News / Calgary

City of Calgary has warned 63 residents about their 'unidriveways' to date

Move your ride or face a fine.

That's the message Calgary bylaw officers have sent to 63 homeowners, who've been found to date with what have been dubbed "unidriveways."

In each case, the owner has taken it upon themselves to put down concrete in place of grass on their front lawn, back lawn or both. The result has left some blocks with long stretches of paved space that poses challenges both for visitors to the community hoping to park on street as well for drainage and snow removal.

Metro first reported on what some have dubbed a suburban "trend" in October. It was indicated in early November that an enforcement team had been created to crack down on the unidriveways.

Now, Cliff de Jong, a senior special projects officer with the city, said 63 of them have been found in a number communities to date. Residents caught have been told to move their cars from the newly paved spot immediately or face a fine.

"We're not looking at relaxing the rule and we want to rectify as much of the situation as we can without (creating) full financial ruin for these folks," he said.

"We're looking for compliance. Sometimes, the road to compliance takes a long time."

The city has largely been made aware of existing unidriveways through complaints and de Jong conceded there are likely more flying under the radar.

Saddle Ridge Community Association president Judy Brown said she's aware of more than 60 such sites in her community alone. Metro snapped a photo in October of one block in her community where four houses in a row had eliminated front-yard grass.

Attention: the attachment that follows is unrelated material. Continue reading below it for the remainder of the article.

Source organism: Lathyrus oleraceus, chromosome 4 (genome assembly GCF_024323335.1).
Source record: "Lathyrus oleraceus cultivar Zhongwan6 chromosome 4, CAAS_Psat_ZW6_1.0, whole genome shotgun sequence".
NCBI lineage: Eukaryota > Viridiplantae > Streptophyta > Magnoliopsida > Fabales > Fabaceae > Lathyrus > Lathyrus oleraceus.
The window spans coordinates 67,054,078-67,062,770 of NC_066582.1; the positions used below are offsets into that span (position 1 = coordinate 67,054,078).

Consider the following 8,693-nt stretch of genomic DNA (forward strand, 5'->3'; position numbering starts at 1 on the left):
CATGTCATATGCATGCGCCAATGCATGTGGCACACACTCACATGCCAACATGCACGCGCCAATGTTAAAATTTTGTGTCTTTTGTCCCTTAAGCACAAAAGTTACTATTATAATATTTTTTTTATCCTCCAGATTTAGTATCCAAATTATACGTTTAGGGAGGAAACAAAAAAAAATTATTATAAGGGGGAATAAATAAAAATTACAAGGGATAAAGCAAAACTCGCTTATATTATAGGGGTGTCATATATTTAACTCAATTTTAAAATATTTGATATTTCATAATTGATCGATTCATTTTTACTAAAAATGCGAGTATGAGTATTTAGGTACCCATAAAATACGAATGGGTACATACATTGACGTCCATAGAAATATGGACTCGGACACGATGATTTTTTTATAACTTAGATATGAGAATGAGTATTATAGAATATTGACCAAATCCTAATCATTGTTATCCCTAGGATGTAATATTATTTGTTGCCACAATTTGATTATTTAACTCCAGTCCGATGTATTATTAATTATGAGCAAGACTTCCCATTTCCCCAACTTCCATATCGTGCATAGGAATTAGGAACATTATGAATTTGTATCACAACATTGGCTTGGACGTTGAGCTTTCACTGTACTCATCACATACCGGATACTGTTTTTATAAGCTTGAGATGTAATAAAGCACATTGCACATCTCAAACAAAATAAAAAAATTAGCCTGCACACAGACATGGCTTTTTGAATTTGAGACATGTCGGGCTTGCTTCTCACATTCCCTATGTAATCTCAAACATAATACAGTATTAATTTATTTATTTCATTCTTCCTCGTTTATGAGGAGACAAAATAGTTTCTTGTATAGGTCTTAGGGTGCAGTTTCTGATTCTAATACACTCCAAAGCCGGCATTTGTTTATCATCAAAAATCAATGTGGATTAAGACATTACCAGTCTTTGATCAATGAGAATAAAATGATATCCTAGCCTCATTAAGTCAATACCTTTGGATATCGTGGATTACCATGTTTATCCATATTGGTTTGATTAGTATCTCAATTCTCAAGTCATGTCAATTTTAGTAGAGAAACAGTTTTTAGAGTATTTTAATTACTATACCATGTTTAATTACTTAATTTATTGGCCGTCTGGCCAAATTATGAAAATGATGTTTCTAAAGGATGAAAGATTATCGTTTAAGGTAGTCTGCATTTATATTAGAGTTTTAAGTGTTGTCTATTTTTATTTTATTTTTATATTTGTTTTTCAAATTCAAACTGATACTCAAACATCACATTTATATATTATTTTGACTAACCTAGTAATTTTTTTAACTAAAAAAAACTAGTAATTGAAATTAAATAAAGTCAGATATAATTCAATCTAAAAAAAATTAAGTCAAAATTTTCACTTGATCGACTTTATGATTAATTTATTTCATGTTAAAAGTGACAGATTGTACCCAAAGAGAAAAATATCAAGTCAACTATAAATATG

"It looks like a used car lot," she said.

Brown said she's aware of other unidriveways in Martindale and at least one down in the McKenzie area.

"I don't think they (city bylaw officers) have found all of them," she said. "(The McKenzie resident) paved the front-lawn and back-lawn, she just didn't want to mow the lawn anymore — excuse me? Where's all the water going to run off?"

De Jong said his team is also working on the "future scenario" and amending bylaws to prevent future unidriveways.

"To be quite honest, our bylaws didn't anticipate this . . . we want to provide information for the public that this is a scenario that's just going to cause you grief," he said.

"We really do need to stem the tide . . . it's not a trend that's acceptable. You don't want to be in a position where you have forcibly remove portions of the concrete. It's a waste of money at this point."